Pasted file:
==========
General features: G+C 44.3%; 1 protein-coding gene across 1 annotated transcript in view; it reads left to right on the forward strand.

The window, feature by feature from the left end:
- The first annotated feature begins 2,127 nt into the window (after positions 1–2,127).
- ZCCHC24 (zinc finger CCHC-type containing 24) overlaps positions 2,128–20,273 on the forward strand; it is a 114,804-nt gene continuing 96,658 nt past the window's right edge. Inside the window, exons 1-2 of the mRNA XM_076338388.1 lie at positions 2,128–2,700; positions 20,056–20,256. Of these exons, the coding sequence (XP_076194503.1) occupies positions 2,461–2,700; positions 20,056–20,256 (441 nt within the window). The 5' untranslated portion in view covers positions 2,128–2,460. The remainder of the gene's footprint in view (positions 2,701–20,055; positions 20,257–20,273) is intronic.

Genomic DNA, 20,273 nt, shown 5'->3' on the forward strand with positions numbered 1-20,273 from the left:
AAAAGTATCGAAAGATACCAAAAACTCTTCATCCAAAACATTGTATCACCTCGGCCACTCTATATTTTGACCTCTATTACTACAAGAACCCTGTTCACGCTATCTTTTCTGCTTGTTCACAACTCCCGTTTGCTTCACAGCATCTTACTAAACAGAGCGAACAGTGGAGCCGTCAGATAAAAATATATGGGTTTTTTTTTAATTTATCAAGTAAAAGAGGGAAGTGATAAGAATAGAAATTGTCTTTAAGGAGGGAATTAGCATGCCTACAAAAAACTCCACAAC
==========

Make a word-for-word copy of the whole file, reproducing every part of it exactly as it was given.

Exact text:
General features: G+C 44.3%; 1 protein-coding gene across 1 annotated transcript in view; it reads left to right on the forward strand.

The window, feature by feature from the left end:
- The first annotated feature begins 2,127 nt into the window (after positions 1–2,127).
- ZCCHC24 (zinc finger CCHC-type containing 24) overlaps positions 2,128–20,273 on the forward strand; it is a 114,804-nt gene continuing 96,658 nt past the window's right edge. Inside the window, exons 1-2 of the mRNA XM_076338388.1 lie at positions 2,128–2,700; positions 20,056–20,256. Of these exons, the coding sequence (XP_076194503.1) occupies positions 2,461–2,700; positions 20,056–20,256 (441 nt within the window). The 5' untranslated portion in view covers positions 2,128–2,460. The remainder of the gene's footprint in view (positions 2,701–20,055; positions 20,257–20,273) is intronic.

Genomic DNA, 20,273 nt, shown 5'->3' on the forward strand with positions numbered 1-20,273 from the left:
AAAAGTATCGAAAGATACCAAAAACTCTTCATCCAAAACATTGTATCACCTCGGCCACTCTATATTTTGACCTCTATTACTACAAGAACCCTGTTCACGCTATCTTTTCTGCTTGTTCACAACTCCCGTTTGCTTCACAGCATCTTACTAAACAGAGCGAACAGTGGAGCCGTCAGATAAAAATATATGGGTTTTTTTTTAATTTATCAAGTAAAAGAGGGAAGTGATAAGAATAGAAATTGTCTTTAAGGAGGGAATTAGCATGCCTACAAAAAACTCCACAAC